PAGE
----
The brain is a complex, nonlinear, multiscale, and intricately interconnected physical system, whose laws of motion and principles of organization have proven challenging to understand with currently available measurement techniques. In such epistemic circumstances, the application of systematic perturbations, and measurement of their effects, is a central tool in the scientific armory. We employed a combination stimulus-evoked high-density electroencephalography data along with a whole-brain connectome-based computational modeling approach to answer questions around the physiological origin of the stimulus-evoked potentials. Initially, we employed a `virtual dissection' approach to study the extent to which model-generated stimulus-evoked stimulation patterns at the primary stimulation site relied on recurrent incoming connections from the rest of the brain, and at what times. These in-silico interventions resulted in substantial reductions in late stimulus-evoked responses when pivotal connections were inactivated. This indicates that network properties are essential for shaping late stimulus-evoked activity.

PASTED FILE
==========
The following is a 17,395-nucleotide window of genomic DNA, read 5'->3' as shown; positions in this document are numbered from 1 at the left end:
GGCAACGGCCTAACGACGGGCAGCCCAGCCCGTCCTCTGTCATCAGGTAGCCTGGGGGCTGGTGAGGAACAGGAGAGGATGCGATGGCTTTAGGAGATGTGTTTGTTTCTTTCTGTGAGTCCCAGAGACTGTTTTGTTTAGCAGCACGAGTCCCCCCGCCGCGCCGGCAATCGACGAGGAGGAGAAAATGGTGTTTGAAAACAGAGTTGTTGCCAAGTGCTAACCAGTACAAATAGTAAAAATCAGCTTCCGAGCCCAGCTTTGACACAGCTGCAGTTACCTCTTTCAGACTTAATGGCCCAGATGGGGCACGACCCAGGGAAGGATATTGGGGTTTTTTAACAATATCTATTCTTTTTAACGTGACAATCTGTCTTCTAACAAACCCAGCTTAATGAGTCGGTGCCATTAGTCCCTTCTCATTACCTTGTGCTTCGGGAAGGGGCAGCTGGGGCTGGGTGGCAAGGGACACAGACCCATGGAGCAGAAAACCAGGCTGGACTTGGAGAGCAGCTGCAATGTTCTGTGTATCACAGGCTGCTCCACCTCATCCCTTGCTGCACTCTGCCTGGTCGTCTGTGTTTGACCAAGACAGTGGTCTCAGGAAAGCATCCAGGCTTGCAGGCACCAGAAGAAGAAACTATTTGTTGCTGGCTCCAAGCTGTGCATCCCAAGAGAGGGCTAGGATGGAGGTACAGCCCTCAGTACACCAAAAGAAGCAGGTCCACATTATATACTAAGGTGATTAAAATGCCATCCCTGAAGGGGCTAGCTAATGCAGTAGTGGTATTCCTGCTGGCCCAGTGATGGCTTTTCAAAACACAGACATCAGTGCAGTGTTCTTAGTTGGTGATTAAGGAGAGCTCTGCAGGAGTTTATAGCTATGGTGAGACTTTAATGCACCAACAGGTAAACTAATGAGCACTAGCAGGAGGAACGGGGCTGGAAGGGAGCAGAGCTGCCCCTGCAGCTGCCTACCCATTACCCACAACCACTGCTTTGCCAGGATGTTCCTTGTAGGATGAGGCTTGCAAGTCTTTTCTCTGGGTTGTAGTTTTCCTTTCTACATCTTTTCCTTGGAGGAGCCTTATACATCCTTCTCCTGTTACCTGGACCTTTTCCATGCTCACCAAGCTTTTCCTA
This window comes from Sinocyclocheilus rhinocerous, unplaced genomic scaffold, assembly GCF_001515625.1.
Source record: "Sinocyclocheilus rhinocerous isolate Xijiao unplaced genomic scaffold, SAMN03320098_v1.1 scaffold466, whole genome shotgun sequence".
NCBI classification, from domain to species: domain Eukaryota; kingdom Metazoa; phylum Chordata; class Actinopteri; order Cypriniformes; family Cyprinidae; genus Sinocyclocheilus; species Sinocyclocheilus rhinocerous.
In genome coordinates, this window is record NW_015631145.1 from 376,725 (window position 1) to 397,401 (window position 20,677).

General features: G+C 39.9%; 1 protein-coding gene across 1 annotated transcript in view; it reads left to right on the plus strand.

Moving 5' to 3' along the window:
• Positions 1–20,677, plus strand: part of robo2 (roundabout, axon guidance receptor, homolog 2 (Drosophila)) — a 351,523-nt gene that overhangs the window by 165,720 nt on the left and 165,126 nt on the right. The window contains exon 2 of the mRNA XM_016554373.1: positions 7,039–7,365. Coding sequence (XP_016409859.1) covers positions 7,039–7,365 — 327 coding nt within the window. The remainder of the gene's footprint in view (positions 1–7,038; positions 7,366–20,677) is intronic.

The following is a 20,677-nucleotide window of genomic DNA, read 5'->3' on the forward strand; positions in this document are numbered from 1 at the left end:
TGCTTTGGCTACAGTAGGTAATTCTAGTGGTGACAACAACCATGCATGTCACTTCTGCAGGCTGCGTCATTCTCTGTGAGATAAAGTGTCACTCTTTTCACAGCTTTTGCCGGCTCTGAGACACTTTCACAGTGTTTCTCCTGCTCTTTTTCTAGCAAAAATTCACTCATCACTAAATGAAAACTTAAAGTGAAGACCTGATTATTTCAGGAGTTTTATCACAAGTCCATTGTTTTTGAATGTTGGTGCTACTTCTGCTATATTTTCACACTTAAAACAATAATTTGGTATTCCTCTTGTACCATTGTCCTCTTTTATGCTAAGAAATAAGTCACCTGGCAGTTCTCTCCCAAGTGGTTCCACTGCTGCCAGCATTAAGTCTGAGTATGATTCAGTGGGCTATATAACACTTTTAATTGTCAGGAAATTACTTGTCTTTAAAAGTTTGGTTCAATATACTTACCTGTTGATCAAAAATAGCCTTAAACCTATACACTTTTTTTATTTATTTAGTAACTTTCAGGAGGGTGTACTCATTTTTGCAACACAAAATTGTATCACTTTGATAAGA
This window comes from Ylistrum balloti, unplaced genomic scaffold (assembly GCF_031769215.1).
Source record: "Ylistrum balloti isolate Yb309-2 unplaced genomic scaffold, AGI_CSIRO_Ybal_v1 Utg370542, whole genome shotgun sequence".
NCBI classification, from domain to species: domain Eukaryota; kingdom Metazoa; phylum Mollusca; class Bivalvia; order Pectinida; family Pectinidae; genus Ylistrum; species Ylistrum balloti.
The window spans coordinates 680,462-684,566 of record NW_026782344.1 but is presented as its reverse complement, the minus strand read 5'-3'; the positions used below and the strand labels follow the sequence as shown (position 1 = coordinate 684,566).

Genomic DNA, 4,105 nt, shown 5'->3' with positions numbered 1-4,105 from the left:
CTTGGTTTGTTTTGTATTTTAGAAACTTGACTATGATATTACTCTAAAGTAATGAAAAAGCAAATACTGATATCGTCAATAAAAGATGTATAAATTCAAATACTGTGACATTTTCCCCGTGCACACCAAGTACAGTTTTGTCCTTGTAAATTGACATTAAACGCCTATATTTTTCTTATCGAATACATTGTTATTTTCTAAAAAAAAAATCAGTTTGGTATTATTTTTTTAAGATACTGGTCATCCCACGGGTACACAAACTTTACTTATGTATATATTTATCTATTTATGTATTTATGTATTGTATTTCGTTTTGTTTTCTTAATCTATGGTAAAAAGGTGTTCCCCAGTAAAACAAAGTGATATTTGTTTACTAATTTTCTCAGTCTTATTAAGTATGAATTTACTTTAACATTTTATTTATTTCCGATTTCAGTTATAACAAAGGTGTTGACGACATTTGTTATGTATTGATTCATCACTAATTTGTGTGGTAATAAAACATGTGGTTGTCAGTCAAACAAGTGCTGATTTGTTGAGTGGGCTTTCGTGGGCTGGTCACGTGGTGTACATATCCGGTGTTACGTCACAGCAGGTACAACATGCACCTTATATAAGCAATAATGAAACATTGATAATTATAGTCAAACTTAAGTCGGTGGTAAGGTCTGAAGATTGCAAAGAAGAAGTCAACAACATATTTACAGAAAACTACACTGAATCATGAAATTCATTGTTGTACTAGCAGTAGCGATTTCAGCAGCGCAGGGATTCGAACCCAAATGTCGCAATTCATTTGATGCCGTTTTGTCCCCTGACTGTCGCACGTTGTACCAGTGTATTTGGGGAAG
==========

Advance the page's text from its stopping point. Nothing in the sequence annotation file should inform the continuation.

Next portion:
However, the spontaneous activity in the resting human brain exhibits well-organized spatiotemporal patterns which form the so-called resting-state networks (RSNs) and prior research has revealed a hierarchical organization of these networks, ranging from high-order multimodal networks to low-order networks. In this framework, we further characterized the effects observed for late stimulus-evoked responses, demonstrating how they are highly dependent on whole-brain integrity for high-order networks and mainly restricted to intrinsic network properties when the stimulus is delivered to low-order networks. Finally, subject-specific estimation of model neurophysiological parameters underscores the role of local parameters in evoked responses when stimulation is delivered to low-order networks, while multimodal networks rely on global brain properties. Overall our results, and the framework for investigating such questions that we are introducing here, have clear and practical relevance to basic and clinical research, but also have broader implications for the scientific understanding of functional brain organization.